**What is Pandas groupby used for?**

When dealing with Pandas DataFrames, there are many occasions when we will want to split our data up by some criteria to perform analysis on individual subsets. All database-emulating software provides tools for partitioning data, and for Pandas that tool is the DataFrame `groupby`

method. Users with SQL experience will notice that the `groupby`

method provides a set of operations similar in function to the SQL `GROUP BY`

statement. If you’re comfortable with SQL, it’s probably safe for you to skip this brief introduction on the basics of grouping.

The Pandas `groupby`

method performs three essential functions:

- Splitting the data into groups based on some criteria.
- Applying a function to each group independently.
- Combining the results into a data structure.

To put these three functions into more tangible terms, lets look at an example. Suppose we have the following Pandas DataFrame (

```
import pandas as pd # Don't forget to import pandas!
grades.head() # Look at the first few rows (head) of the data
> Test_1 Test_2 AVG_Grade Type Test_1_Grade Test_2_Grade
> 0 69.688330 50.950581 60.319455 1 D F
> 1 89.621556 77.382319 83.501938 2 B C
> 2 75.655292 90.827847 83.241570 2 C A
> 3 88.438613 86.279996 87.359304 1 B B
> 4 78.734453 51.430116 65.082284 3 C F
grades.info() # Output information about the DataFrame itself
> <class 'pandas.core.frame.DataFrame'>
> RangeIndex: 746 entries, 0 to 745
> Data columns (total 6 columns):
> Test_1 746 non-null float64
> Test_2 746 non-null float64
> AVG_Grade 746 non-null float64
> Type 746 non-null int64
> Test_1_Grade 746 non-null object
> Test_2_Grade 746 non-null object
> dtypes: float64(3), int64(1), object(2)
> memory usage: 35.0+ KB
```

Now that we have the data, we can use Pandas `groupby`

to answer questions like “What’s the average grade for each of the Types?” or “What was the maximum grade of students who made a B?”
First, let’s look at the mechanics of the `groupby`

method and what it produces.

**Grouping by Columns (or features)**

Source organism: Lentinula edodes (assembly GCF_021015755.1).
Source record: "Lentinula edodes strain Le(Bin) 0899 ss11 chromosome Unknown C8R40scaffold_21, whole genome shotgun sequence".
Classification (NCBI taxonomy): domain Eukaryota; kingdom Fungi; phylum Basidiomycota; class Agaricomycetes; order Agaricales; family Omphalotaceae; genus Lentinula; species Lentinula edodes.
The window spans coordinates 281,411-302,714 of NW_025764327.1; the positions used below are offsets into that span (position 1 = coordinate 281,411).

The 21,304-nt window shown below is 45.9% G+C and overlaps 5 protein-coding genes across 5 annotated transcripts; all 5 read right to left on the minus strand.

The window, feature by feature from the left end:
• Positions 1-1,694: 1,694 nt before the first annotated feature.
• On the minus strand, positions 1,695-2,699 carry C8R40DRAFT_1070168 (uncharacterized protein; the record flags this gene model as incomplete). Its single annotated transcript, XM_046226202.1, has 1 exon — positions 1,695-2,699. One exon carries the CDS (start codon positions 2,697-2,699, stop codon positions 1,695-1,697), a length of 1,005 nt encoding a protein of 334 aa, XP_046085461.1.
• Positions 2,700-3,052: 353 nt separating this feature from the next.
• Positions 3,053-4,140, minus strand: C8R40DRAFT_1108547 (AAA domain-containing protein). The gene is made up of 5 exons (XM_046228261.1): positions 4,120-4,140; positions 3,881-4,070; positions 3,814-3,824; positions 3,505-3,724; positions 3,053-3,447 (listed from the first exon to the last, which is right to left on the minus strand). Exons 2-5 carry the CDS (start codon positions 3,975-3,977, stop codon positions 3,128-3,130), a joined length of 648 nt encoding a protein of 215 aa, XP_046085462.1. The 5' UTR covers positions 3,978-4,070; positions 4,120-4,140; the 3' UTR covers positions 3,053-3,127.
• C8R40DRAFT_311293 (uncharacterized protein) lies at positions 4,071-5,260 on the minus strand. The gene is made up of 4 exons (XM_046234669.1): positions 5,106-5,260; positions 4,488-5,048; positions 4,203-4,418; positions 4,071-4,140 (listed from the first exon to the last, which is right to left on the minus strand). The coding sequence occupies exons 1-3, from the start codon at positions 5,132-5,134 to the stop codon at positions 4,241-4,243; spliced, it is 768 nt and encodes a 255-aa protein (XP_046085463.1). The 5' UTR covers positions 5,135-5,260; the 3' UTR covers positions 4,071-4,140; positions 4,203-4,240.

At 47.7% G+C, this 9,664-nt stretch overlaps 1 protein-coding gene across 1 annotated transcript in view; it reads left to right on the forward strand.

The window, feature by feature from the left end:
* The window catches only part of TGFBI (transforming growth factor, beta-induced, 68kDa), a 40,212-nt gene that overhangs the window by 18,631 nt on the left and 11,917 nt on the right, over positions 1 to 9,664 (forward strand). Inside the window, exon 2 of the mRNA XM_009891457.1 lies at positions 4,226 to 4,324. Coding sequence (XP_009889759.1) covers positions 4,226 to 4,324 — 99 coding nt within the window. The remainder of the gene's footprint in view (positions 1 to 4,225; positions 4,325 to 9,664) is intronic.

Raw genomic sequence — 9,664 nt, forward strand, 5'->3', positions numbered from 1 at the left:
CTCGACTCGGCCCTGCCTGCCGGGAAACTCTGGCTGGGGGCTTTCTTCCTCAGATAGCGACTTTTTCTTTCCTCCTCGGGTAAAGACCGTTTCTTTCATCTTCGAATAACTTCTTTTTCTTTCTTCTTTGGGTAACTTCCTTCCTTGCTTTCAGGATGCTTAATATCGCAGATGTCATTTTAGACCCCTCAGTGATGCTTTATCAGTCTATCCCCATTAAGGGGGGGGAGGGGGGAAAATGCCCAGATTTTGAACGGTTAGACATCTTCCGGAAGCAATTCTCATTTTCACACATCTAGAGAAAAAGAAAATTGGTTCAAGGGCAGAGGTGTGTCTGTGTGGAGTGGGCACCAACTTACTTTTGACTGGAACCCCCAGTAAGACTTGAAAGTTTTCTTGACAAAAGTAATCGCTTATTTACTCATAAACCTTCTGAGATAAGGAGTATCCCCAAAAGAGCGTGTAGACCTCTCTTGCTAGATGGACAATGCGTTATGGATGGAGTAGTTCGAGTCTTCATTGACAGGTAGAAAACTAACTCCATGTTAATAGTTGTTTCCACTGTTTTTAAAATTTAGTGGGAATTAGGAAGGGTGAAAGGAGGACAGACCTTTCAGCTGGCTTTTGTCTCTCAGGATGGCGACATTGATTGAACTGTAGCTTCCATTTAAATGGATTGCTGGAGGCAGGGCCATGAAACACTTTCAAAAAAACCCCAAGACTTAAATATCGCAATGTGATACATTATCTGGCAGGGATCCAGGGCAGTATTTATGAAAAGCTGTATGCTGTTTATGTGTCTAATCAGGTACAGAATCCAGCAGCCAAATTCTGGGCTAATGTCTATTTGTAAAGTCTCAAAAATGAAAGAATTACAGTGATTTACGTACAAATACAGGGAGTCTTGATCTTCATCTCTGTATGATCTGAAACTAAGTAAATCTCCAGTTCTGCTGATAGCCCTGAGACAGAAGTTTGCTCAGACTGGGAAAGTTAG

Simply calling the `groupby`

method on a DataFrame executes step 1 of our process: splitting the data into groups based on some criteria. Now we need to consider what criteria we want to use. The Pandas `groupby`

method supports grouping by values contained within a column or index, or the output of a function called on the indices. Most analyses perform group operations on column values, therefore we will focus on that method and leave the more advanced grouping options to a later tutorial.

Using our grades data, let’s group on the `Type`

column by passing the column label to the first `by`

option:

```
TypeGroup = grades.groupby("Type")
type(TypeGroup)
> pandas.core.groupby.generic.DataFrameGroupBy
```

The output of the `groupby`

method is a dedicated `groupby`

object we can use in the remaining steps of our grouping procedure. To understand what the `groupby`

object produces, we will call the `mean`

method to aggregate the data by calculating a mean. We will discuss more aggregation tools later in this tutorial.

```
TypeMeans = TypeGroup.mean()
> Test_1 Test_2 AVG_Grade
> Type
> 1 79.938900 65.962697 72.950798
> 2 79.434124 64.801539 72.117832
> 3 79.558135 65.898646 72.728390
```

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Let’s break down what we did in our procedure:

- The
grades DataFrame was split by the values*contained*in the`Type`

column - The
`mean`

function was applied to the values within the group for each column - A single result was calculated for each group and column, and the results were stored in the
TypeMeans DataFrame

Note that the columns containing the letter grades were omitted, as the average of a group of non-numeric objects is meaningless.

The `Type`

key we produced was included as the index of the resulting DataFrame. There are some uses for having index labels, however if we would prefer to return the group labels as a column we can set the `as_index`

option to `False`

:

```
grades.groupby("Type", as_index=False).mean()
> Type Test_1 Test_2 AVG_Grade
> 0 1 79.938900 65.962697 72.950798
> 1 2 79.434124 64.801539 72.117832
> 2 3 79.558135 65.898646 72.728390
```

Now we’ve answered one of our questions: what the average grades were for each class `Type`

. Let’s look at how we can split our data by multiple column values.

### Grouping by Multiple Columns (or features)

When calling the `groupby`

method, we can specify multiple columns (multiple features) over which to group the data by passing a list of column labels to the `by`

option (by default, the first input):

```
grades.groupby(["Type", "Test_1_Grade"]).mean()
Test_1 Test_2 AVG_Grade
> Type Test_1_Grade
> 1 A 95.097381 66.191177 80.644279
> B 84.563279 63.884426 74.223853
> C 75.507275 66.969540 71.238408
> D 65.643102 66.880354 66.261728
> F 55.496986 74.204631 64.850808
> 2 A 94.467197 63.051444 78.759320
> B 84.601987 65.286818 74.944403
> C 75.431201 64.794148 70.112675
> D 66.346643 64.248413 65.297528
> F 54.672076 69.601639 62.136858
> 3 A 95.249387 63.881713 79.565550
> B 85.204138 65.584513 75.394325
> C 75.420845 67.192316 71.306581
> D 66.581177 66.615788 66.598483
> F 54.390826 61.281745 57.836285
```

Now the `groupby`

method first splits the data by `Type`

, and data within each `Type`

group is further split into subgroups by the values in the `Test_1_Grade`

column. The averages may look a little funny in our Test_2 column because of how we composed our DataFrame, but the groupby methods successfully performs its job.

**Aggregating By Groups**

So far we’ve explored splitting our data with `groupby`

, but we’ve only looked at a single aggregate function `mean`